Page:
The Segway was hailed before its launch as a green transport solution of the future. One such believer in the emission-free scooter-cum-skateboard was a former Yorkshire miner turned multimillionaire philanthropist called Jimi Heselden, who last year bought the American firm which invented the self-righting two-wheeler. But in what appears to have been a freak accident, Mr Heselden has been found dead after apparently plunging 30ft over the side of a cliff while riding one of the machines he hoped would revolutionise the way we travel.
It is believed Mr Heselden was driving an off-road version of the £5,000 upright scooter on a heavily rutted path through the idyllic landscape near his home when tragedy struck. The 62-year-old's body was discovered in the River Wharfe by a walker on Sunday on the edge of his country estate at Boston Spa near Wetherby, West Yorkshire. His Segway was found near by.
A spokesman for West Yorkshire Police said the entrepreneur was pronounced dead at the scene.
"The incident is not believed to be suspicious and the coroner has been informed," he said.
Tributes were paid to the local businessman who used his redundancy payout following the 1980s miners' strike to develop the Concertainer – an adaptation of a medieval defensive system using wire baskets of earth and water which replaced sandbags as a means of protecting troops. The anti-blast device rapidly became one of Britain's most successful defence exports and helped its inventor earn a fortune of £166m and a place in the Sunday Times Rich List.
His purchase of Segway in December last year surprised observers in the UK who felt the device had more than a touch of Sir Clive Sinclair's doomed electric vehicle the C5 about it. Its intuitive controls and gyroscopic balancing systems may have appealed to technology fans but the Segway, which can be difficult to operate, initially proved a hard sell to the public and was for long dismissed as little more than a rich geek's toy. Despite attracting celebrity drivers such as Dame Helen Mirren and Dick Cheney, the Segway remains banned on British pavements and roads where it is deemed unsafe by the Department of Transport, although it can be used on private land.
Yet Mr Heselden became convinced of the potential of the inventor Dean Kamen's commuting device, launched in 1999, after commissioning research in the United States, where it is legal in many cities.
The scooter, which bears more than a passing resemblance to a golf trolley, has witnessed a surge in popularity in recent years among parking enforcement officers and university campus police, countering the negative publicity generated by George W Bush, who fell off a Segway in 2003. It is now estimated that there are 80,000 Segways in use worldwide.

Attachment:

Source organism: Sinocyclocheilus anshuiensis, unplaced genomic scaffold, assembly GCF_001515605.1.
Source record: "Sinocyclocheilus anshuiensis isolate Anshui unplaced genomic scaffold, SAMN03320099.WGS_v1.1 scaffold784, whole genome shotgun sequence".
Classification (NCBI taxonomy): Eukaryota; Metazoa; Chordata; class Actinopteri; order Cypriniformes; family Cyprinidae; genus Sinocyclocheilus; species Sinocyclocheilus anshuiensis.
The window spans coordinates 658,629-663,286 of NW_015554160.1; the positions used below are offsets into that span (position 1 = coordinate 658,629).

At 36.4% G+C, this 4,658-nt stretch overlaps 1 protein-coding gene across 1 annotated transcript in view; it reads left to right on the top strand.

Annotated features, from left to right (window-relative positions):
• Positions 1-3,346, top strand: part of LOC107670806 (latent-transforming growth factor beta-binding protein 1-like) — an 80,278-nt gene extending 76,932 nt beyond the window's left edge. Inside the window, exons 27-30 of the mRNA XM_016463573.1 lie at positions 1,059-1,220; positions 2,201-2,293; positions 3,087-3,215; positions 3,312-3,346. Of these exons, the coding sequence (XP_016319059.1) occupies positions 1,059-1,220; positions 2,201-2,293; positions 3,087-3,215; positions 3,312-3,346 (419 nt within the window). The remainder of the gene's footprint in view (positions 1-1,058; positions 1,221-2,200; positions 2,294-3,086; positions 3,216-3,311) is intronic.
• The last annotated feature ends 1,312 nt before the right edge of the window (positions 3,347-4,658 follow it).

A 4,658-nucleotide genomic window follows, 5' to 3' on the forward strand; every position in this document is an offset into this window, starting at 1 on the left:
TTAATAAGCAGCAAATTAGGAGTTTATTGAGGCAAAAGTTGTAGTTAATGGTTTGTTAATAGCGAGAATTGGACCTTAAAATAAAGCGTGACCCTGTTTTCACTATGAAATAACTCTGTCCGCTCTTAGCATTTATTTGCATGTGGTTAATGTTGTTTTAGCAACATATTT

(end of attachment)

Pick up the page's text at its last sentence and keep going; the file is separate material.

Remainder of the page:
In Britain, the Segway won the support of the then Tory transport spokesman Robert Goodwill as well as the Liberal Democrats' Lembit Opik. Fans of the machine are keenly awaiting the results of a pending test case. Philip Coates, 51, was charged this year under the 1865 Highways Act for riding his 12mph Segway on the pavement on his five-mile trip to work in Barnsley, South Yorkshire, and is due to return to court in November.
Earlier this month, Mr Heselden signed over a £10m cheque for the Leeds Community Foundation which channels money into disadvantaged areas in his home city.
The gift brought his lifetime donations to £23m. He had chosen to base his company, Hesco Bastion Ltd, close to his old childhood home in one of Leeds' most deprived communities.
He said recently: "Life turned out pretty well for me, but I still work in the same area where I grew up and every day I see people who for whatever reason are down on their luck."
The Polish-born physicist's pioneering work led to the discovery of polonium and radium. Her research earned her the Nobel Prize first in 1903 and again eight years later but she died in 1934 from leukaemia resulting from prolonged exposure to high-energy materials during her research.
In 1984 – seven years after publishing the best-selling get-fit-quick guide The Complete Book of Running – the formerly overweight journalist credited with launching the jogging craze was found dead by the side of the road near his home in New England after collapsing during a run. He was 52 and had a history of heart disease.
The French tailor's determination to publicise his wearable parachute for aviators saw him leap from the Eiffel Tower in 1912. Having ignored friends' insistence to use a dummy, Reichelt's canopy failed to deploy and he crashed to his death. The tragedy was captured on camera by newspaper and newsreel cameramen.
A 19th century German pioneer of human flight and inheritor of the dream of Icarus, Lilienthal's discoveries in the field of gliding paved the way for the future success of the Wright brothers. In 1896 however he plunged 60ft to the earth during a test flight suffering a broken spine. He died the following day insisting his sacrifice had been worth it.
The treacherous Eddystone rocks off Plymouth were feared by generations of sailors, so the creation of an illuminated wooden structure was welcomed by mariners. Winstanley had wished to be inside the lighthouse during the "greatest storm there ever was". But during terrible weather in 1703, the building collapsed and he was lost at sea.